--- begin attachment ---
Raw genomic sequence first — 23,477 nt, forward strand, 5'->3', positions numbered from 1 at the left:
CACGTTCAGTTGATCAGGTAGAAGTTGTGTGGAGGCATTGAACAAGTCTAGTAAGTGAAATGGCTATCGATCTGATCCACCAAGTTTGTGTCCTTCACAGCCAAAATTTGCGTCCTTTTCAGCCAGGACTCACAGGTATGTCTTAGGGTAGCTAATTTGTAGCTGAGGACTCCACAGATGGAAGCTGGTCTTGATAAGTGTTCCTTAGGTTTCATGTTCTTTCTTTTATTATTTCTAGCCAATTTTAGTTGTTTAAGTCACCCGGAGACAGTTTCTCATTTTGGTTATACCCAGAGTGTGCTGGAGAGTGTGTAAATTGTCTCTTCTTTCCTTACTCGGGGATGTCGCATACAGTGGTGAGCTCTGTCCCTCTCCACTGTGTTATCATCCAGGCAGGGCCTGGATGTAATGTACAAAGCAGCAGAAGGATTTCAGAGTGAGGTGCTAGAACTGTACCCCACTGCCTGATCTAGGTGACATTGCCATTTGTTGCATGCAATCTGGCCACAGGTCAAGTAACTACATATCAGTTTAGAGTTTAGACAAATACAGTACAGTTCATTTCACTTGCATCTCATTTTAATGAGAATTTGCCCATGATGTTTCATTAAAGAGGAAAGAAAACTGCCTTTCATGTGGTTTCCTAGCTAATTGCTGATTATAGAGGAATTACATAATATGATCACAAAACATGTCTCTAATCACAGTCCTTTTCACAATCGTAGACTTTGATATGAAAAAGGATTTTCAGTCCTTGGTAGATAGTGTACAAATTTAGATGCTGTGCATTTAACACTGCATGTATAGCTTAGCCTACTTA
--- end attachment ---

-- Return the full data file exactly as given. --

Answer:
Raw genomic sequence first — 23,477 nt, forward strand, 5'->3', positions numbered from 1 at the left:
CACGTTCAGTTGATCAGGTAGAAGTTGTGTGGAGGCATTGAACAAGTCTAGTAAGTGAAATGGCTATCGATCTGATCCACCAAGTTTGTGTCCTTCACAGCCAAAATTTGCGTCCTTTTCAGCCAGGACTCACAGGTATGTCTTAGGGTAGCTAATTTGTAGCTGAGGACTCCACAGATGGAAGCTGGTCTTGATAAGTGTTCCTTAGGTTTCATGTTCTTTCTTTTATTATTTCTAGCCAATTTTAGTTGTTTAAGTCACCCGGAGACAGTTTCTCATTTTGGTTATACCCAGAGTGTGCTGGAGAGTGTGTAAATTGTCTCTTCTTTCCTTACTCGGGGATGTCGCATACAGTGGTGAGCTCTGTCCCTCTCCACTGTGTTATCATCCAGGCAGGGCCTGGATGTAATGTACAAAGCAGCAGAAGGATTTCAGAGTGAGGTGCTAGAACTGTACCCCACTGCCTGATCTAGGTGACATTGCCATTTGTTGCATGCAATCTGGCCACAGGTCAAGTAACTACATATCAGTTTAGAGTTTAGACAAATACAGTACAGTTCATTTCACTTGCATCTCATTTTAATGAGAATTTGCCCATGATGTTTCATTAAAGAGGAAAGAAAACTGCCTTTCATGTGGTTTCCTAGCTAATTGCTGATTATAGAGGAATTACATAATATGATCACAAAACATGTCTCTAATCACAGTCCTTTTCACAATCGTAGACTTTGATATGAAAAAGGATTTTCAGTCCTTGGTAGATAGTGTACAAATTTAGATGCTGTGCATTTAACACTGCATGTATAGCTTAGCCTACTTA